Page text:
As the order of speakers is determined you should also take time to rehearse so if another order works better that can be determined. Rehearsals also help to prepare a person as emotions will likely be high and the speaker can forget what they wanted to say if they have not practiced. Practicing also helps people stand behind their statements, making thoughts and words clear and comprehensible. An interventionist may also help the family role play and prepare for what the alcoholic could say. The number of rehearsals may vary depending on how many people are involved and how willing they are to speak up. Those unwilling to rehearse may not truly be committed to the cause.

Step 4: Stick to the Script

The reason for rehearsal is so participants can spend time with their intervention script and get invested. This is so they may carefully plan each detail with the right words to present. This is important. However, when the intervention begins and emotions are running high, it is tempting to adlib. This should be avoided. You know your script and so does everyone else, if you add something it can derail the intervention and make other uncomfortable.

As you speak to your loved one, on script, make sure you are using warm body language. If you are being closed off in actions, your words may not matter. To use open body language, try to focus on the following:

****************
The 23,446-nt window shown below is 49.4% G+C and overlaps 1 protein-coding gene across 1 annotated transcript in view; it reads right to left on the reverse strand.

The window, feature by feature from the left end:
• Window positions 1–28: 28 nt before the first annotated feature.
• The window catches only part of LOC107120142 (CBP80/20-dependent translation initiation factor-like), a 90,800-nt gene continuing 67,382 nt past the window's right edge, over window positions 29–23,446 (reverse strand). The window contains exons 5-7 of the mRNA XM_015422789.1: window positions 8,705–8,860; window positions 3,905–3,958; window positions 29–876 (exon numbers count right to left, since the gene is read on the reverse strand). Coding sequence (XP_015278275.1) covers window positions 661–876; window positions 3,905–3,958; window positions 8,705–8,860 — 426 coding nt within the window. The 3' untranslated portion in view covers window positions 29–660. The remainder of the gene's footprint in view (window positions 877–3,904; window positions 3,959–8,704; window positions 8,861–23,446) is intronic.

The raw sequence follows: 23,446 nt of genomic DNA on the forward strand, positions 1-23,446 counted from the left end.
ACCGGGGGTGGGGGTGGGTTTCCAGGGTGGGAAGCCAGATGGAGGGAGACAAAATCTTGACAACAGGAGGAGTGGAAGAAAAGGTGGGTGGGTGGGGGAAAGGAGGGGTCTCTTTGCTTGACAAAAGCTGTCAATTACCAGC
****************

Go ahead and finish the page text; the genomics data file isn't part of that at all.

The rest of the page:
• Lean in for emphasis
  • Tilt your shoulders toward the person you are speaking to
  • Look at the person you are speaking to
  • Keep your hands unclenched, arms and legs uncrossed

Step 5: Keep Your Temper in Check

Medicine has shown that addictions, including alcoholism, stem from chemical changes in the brain, not defective characters. This means that treatment through punishment, negative confrontation, and altercations are pointless. This means interventions need to be compassionate to be effective. It can be tough, but you must not allow the alcoholic to start a fight, either change the subject or move on because a fight will derail the intervention.

Step 6: Develop a Backup Plan

Alcoholics, anyone with an addiction, can respond in unpredictable ways, especially when confronted in an intervention. They may try one of the following:

  • Leaving the room
  • Yelling or screaming
  • Crying hysterically
  • Saying untrue things

If you have a backup plan for such scenarios then you will be ready for whatever happens. You can most be prepared by knowing you are all together and can get through this. Stay flexible and be prepared as much as you can.

Step 7: Do Not Give Up

Interventions are not always successful and some may not be successful the first time. While ultimately, 90% of those that are part of an intervention do choose rehab, there is no data on how many conversations were needed to get to that point. Do not get frustrated if immediate results are not seen. Treatment does work and over time people may be persuaded to seek that treatment.

Getting Help

Organizing an Alcoholic Intervention: 7 Steps to Success

It is always helpful to have several options available for rehab prior to the alcoholic intervention. DARA offers options in many countries for in-patient treatment. If you are planning an intervention and want to make sure a spot is open and ready, give DARA a call. DARA offers a program that works with the mind, body, and spirit to help the person get on the road to recovery and then return to their every day life. Best of luck on your intervention and know if your loved one enters treatment, DARA is one of the best.